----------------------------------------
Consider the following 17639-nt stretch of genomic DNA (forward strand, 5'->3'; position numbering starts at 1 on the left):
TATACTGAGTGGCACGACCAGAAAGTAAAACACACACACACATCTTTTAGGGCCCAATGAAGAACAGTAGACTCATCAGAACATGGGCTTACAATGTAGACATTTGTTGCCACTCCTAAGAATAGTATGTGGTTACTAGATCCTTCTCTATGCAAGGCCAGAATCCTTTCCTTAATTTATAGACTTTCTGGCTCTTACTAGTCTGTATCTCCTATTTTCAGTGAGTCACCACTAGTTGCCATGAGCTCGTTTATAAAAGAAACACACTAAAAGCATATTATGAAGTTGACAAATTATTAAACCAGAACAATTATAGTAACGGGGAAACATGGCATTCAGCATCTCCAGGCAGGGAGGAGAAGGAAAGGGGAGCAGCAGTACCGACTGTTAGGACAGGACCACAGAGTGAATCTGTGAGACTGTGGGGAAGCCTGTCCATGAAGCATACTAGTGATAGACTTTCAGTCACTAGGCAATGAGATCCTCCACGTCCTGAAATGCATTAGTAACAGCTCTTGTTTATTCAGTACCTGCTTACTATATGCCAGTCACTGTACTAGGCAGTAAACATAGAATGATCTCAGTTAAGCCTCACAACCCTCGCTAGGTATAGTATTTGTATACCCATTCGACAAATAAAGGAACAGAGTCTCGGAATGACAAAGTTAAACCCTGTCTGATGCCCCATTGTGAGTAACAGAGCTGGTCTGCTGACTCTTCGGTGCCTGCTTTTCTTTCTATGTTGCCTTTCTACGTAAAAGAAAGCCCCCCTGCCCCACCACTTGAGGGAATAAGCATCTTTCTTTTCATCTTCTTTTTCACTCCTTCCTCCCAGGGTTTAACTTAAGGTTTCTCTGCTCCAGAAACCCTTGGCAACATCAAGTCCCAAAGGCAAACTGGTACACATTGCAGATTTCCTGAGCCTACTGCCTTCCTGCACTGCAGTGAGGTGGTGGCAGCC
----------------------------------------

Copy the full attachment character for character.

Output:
Consider the following 17639-nt stretch of genomic DNA (forward strand, 5'->3'; position numbering starts at 1 on the left):
TATACTGAGTGGCACGACCAGAAAGTAAAACACACACACACATCTTTTAGGGCCCAATGAAGAACAGTAGACTCATCAGAACATGGGCTTACAATGTAGACATTTGTTGCCACTCCTAAGAATAGTATGTGGTTACTAGATCCTTCTCTATGCAAGGCCAGAATCCTTTCCTTAATTTATAGACTTTCTGGCTCTTACTAGTCTGTATCTCCTATTTTCAGTGAGTCACCACTAGTTGCCATGAGCTCGTTTATAAAAGAAACACACTAAAAGCATATTATGAAGTTGACAAATTATTAAACCAGAACAATTATAGTAACGGGGAAACATGGCATTCAGCATCTCCAGGCAGGGAGGAGAAGGAAAGGGGAGCAGCAGTACCGACTGTTAGGACAGGACCACAGAGTGAATCTGTGAGACTGTGGGGAAGCCTGTCCATGAAGCATACTAGTGATAGACTTTCAGTCACTAGGCAATGAGATCCTCCACGTCCTGAAATGCATTAGTAACAGCTCTTGTTTATTCAGTACCTGCTTACTATATGCCAGTCACTGTACTAGGCAGTAAACATAGAATGATCTCAGTTAAGCCTCACAACCCTCGCTAGGTATAGTATTTGTATACCCATTCGACAAATAAAGGAACAGAGTCTCGGAATGACAAAGTTAAACCCTGTCTGATGCCCCATTGTGAGTAACAGAGCTGGTCTGCTGACTCTTCGGTGCCTGCTTTTCTTTCTATGTTGCCTTTCTACGTAAAAGAAAGCCCCCCTGCCCCACCACTTGAGGGAATAAGCATCTTTCTTTTCATCTTCTTTTTCACTCCTTCCTCCCAGGGTTTAACTTAAGGTTTCTCTGCTCCAGAAACCCTTGGCAACATCAAGTCCCAAAGGCAAACTGGTACACATTGCAGATTTCCTGAGCCTACTGCCTTCCTGCACTGCAGTGAGGTGGTGGCAGCC